Chris Ballard said the Indianapolis Colts would trade for the No. 1 pick if they believe a prospect is worth it. What would that trade look like?
In Chris Ballard’s end-of-season press conference, he was asked the question everyone wanted to know: if the Indianapolis Colts fell in love with one of the quarterback prospects in the 2023 Draft Class, would he be willing to move “heaven and earth” to trade up to No. 1 to select the quarterback? Ballard responded that yes, he would do whatever it takes. Now the question becomes, will any prospect blow the Colts away and what exactly would it take to move from No. 4 to No. 1?
Let’s assume the Colts believe they found the future of their franchise in this draft. How do they convince the Chicago Bears to move three spots back and swap with Indy? In order to understand what Indianapolis may have to sacrifice, let’s look back at some of the other times the No. 1 pick was traded. Since it is such a valuable pick, it is rare, but it has happened.
Josh Schrock, in a recent piece for NBC Connecticut, listed the four times the No. 1 overall pick has been traded since 1997 and also the compensation for those trades. Schrock also included two relevant and recent trades for the No. 2 and No. 3 picks that gave a good understanding of the type of package that could get a deal done. Here are the examples listed.
"1997 Draft: St. Louis Rams trade the No. 6 overall pick, a third-round pick, a fourth-round pick, and a seventh-round pick to the Jets to draft Orlando Pace.2001 Draft: Atlanta Falcons trade the No. 5 overall pick, a third-round pick, and a 2002 second-round pick to the San Diego Chargers to draft Michael Vick.2004 Draft: New York Giants trade the rights to the No. 4 overall pick (Philip Rivers), a third-round pick, a 2005 first-round pick, and a 2005 fifth-round pick for the rights to the No. 1 pick (Eli Manning).2016 Draft: St. Louis Rams trade the No. 15 overall pick, two 2016 second-round picks, a 2016 third-round pick, a 2017 first-round pick, and a 2017 third-round pick for the No. 1 pick in 2016 (Jared Goff), and a fourth- and a sixth-round pick in 2016."
The other two trades that Schrock listed were when Washington sent three first, and a second to the Rams to move from No. 6 to No. 2 for Robert Griffin III in 2012, and when the 49ers sent the Dolphins two first to move from No. 12 to No. 3 for Trey Lance in 2021. Clearly, like everything else in the world, the price of top picks has gotten more expensive each year.
It will cost the Colts a lot to trade for the No. 1 pick
However, sometimes the prospective player is worth the sacrifice. If the Colts believe that Bryce Young, CJ Stroud, Will Levis, or whatever quarterback gets them excited is worth the sacrifice, they will be sending the Chicago Bears a lot, including a future first-round draft pick. If there’s anything that could help Indianapolis hold on to draft capital, it would be sending a player.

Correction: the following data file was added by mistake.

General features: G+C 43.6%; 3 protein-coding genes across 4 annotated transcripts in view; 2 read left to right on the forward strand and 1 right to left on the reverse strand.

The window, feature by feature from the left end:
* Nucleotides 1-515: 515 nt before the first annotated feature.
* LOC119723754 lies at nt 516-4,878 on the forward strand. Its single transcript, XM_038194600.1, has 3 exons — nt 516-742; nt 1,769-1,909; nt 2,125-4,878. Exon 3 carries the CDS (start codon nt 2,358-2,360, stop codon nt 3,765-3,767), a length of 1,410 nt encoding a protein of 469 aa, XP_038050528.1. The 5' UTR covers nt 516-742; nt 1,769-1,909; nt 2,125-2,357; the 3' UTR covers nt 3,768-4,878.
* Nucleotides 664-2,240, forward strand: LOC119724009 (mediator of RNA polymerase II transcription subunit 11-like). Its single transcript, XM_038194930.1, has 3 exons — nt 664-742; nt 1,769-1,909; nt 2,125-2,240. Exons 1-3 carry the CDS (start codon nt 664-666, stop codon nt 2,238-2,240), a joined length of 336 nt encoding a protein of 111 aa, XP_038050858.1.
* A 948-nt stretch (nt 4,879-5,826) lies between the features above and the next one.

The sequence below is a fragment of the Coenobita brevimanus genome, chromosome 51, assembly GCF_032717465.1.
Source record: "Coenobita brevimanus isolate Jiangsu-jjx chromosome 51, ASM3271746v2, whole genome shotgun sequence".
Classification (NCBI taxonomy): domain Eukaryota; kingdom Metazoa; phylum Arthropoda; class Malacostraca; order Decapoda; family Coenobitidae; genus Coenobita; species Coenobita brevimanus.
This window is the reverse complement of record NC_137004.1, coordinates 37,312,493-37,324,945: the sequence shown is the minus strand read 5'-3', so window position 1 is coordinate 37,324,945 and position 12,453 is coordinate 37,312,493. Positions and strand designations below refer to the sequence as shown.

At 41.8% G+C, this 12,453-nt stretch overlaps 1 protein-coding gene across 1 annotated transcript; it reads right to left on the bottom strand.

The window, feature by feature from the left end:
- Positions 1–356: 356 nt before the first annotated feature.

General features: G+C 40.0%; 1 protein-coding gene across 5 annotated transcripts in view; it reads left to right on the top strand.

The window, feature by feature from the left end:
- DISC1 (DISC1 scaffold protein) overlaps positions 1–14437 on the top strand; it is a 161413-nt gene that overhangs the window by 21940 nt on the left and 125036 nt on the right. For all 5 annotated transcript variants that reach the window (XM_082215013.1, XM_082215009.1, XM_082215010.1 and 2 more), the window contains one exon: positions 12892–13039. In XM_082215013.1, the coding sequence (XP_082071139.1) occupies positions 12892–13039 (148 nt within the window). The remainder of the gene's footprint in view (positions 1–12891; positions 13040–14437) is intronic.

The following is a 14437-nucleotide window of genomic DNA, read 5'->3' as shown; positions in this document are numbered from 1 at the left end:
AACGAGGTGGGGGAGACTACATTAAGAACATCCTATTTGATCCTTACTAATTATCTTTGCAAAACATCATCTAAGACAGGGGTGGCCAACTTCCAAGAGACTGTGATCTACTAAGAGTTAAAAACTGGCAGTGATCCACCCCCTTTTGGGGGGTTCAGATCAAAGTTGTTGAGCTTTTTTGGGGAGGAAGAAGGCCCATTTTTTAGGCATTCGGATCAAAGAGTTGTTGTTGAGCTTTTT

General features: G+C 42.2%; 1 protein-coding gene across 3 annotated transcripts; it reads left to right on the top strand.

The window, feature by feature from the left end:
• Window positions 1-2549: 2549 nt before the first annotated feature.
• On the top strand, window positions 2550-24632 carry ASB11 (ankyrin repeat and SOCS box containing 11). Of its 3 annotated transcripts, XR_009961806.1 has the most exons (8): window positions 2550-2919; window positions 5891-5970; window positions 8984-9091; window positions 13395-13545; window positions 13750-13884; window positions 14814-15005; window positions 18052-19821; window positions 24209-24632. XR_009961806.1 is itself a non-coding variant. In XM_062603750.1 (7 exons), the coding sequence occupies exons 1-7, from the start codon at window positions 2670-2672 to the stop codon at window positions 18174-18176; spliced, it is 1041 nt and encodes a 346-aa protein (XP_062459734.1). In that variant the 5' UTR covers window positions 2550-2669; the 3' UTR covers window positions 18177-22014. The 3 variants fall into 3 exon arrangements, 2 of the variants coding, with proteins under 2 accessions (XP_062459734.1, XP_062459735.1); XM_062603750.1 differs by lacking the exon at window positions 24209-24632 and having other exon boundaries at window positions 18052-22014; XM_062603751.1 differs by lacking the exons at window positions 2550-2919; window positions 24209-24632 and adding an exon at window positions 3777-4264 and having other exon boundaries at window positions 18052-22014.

The Bears are a young team that needs a lot, so they’ll definitely welcome some veteran leaders. Chicago would probably ask for DeForest Buckner but it’s hard to imagine the Colts parting ways with him. If Indy is willing to include any player, Kenny Moore makes the most sense. He has one season remaining on his contract, his future with the Colts is in doubt, he has a great relationship with Matt Eberflus, and Chicago’s defense could use him. If the Bears are interested in taking Moore, how would that affect the inevitable package of picks that will still have to be sent?
Considering the fact that Moore is one season removed from a Pro Bowl year but has one season remaining on his contract, he’ll probably allow Indy to hold on to one or two additional picks. The Colts will still likely have to include a future first and an additional non-first-round pick. Whether that’s too much or not is for Ballard to decide.
Ultimately, the Bears and the demand will create the real price. If the Colts really want the No. 1 pick, it isn’t just about sending what Chicago is interested in, it’s about putting together the best package out of all the teams interested in the No. 1 pick. One thing Indy does have on its side is that they’re picking No. 4, so the Bears could trade and still possibly be in range for Will Anderson or Jalen Carter.